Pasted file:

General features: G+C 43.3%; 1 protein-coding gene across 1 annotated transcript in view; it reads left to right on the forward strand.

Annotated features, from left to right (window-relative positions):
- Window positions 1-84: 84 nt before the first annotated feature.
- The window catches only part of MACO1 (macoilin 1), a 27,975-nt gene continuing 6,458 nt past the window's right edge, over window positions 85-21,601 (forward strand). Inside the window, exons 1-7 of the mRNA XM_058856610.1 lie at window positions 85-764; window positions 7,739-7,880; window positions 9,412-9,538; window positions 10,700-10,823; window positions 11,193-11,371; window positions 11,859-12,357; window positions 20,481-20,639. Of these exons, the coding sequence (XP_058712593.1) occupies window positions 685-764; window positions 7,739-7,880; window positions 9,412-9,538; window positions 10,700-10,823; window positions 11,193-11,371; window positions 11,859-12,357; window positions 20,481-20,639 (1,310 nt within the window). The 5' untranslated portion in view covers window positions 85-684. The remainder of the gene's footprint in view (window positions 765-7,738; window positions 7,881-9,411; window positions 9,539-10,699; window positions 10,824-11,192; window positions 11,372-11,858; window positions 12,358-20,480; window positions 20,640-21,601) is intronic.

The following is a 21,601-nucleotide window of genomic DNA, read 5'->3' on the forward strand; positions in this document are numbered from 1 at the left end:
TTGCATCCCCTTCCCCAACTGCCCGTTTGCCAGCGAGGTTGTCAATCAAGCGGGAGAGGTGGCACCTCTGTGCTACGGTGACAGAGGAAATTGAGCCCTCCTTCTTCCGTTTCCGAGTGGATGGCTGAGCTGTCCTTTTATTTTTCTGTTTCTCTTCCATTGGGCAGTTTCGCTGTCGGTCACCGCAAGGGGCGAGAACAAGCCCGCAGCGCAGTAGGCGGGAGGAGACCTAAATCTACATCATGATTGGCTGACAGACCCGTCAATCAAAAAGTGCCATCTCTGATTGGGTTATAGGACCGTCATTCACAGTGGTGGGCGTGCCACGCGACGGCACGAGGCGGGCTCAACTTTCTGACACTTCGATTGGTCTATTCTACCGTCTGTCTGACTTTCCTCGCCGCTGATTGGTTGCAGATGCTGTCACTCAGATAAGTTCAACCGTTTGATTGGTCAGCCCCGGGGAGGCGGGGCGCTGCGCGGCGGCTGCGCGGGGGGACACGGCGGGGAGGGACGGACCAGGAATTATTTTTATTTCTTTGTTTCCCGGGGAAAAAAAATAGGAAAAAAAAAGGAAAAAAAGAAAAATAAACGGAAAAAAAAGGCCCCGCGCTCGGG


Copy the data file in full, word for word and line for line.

General features: G+C 43.3%; 1 protein-coding gene across 1 annotated transcript in view; it reads left to right on the forward strand.

Annotated features, from left to right (window-relative positions):
- Window positions 1-84: 84 nt before the first annotated feature.
- The window catches only part of MACO1 (macoilin 1), a 27,975-nt gene continuing 6,458 nt past the window's right edge, over window positions 85-21,601 (forward strand). Inside the window, exons 1-7 of the mRNA XM_058856610.1 lie at window positions 85-764; window positions 7,739-7,880; window positions 9,412-9,538; window positions 10,700-10,823; window positions 11,193-11,371; window positions 11,859-12,357; window positions 20,481-20,639. Of these exons, the coding sequence (XP_058712593.1) occupies window positions 685-764; window positions 7,739-7,880; window positions 9,412-9,538; window positions 10,700-10,823; window positions 11,193-11,371; window positions 11,859-12,357; window positions 20,481-20,639 (1,310 nt within the window). The 5' untranslated portion in view covers window positions 85-684. The remainder of the gene's footprint in view (window positions 765-7,738; window positions 7,881-9,411; window positions 9,539-10,699; window positions 10,824-11,192; window positions 11,372-11,858; window positions 12,358-20,480; window positions 20,640-21,601) is intronic.

The following is a 21,601-nucleotide window of genomic DNA, read 5'->3' on the forward strand; positions in this document are numbered from 1 at the left end:
TTGCATCCCCTTCCCCAACTGCCCGTTTGCCAGCGAGGTTGTCAATCAAGCGGGAGAGGTGGCACCTCTGTGCTACGGTGACAGAGGAAATTGAGCCCTCCTTCTTCCGTTTCCGAGTGGATGGCTGAGCTGTCCTTTTATTTTTCTGTTTCTCTTCCATTGGGCAGTTTCGCTGTCGGTCACCGCAAGGGGCGAGAACAAGCCCGCAGCGCAGTAGGCGGGAGGAGACCTAAATCTACATCATGATTGGCTGACAGACCCGTCAATCAAAAAGTGCCATCTCTGATTGGGTTATAGGACCGTCATTCACAGTGGTGGGCGTGCCACGCGACGGCACGAGGCGGGCTCAACTTTCTGACACTTCGATTGGTCTATTCTACCGTCTGTCTGACTTTCCTCGCCGCTGATTGGTTGCAGATGCTGTCACTCAGATAAGTTCAACCGTTTGATTGGTCAGCCCCGGGGAGGCGGGGCGCTGCGCGGCGGCTGCGCGGGGGGACACGGCGGGGAGGGACGGACCAGGAATTATTTTTATTTCTTTGTTTCCCGGGGAAAAAAAATAGGAAAAAAAAAGGAAAAAAAGAAAAATAAACGGAAAAAAAAGGCCCCGCGCTCGGG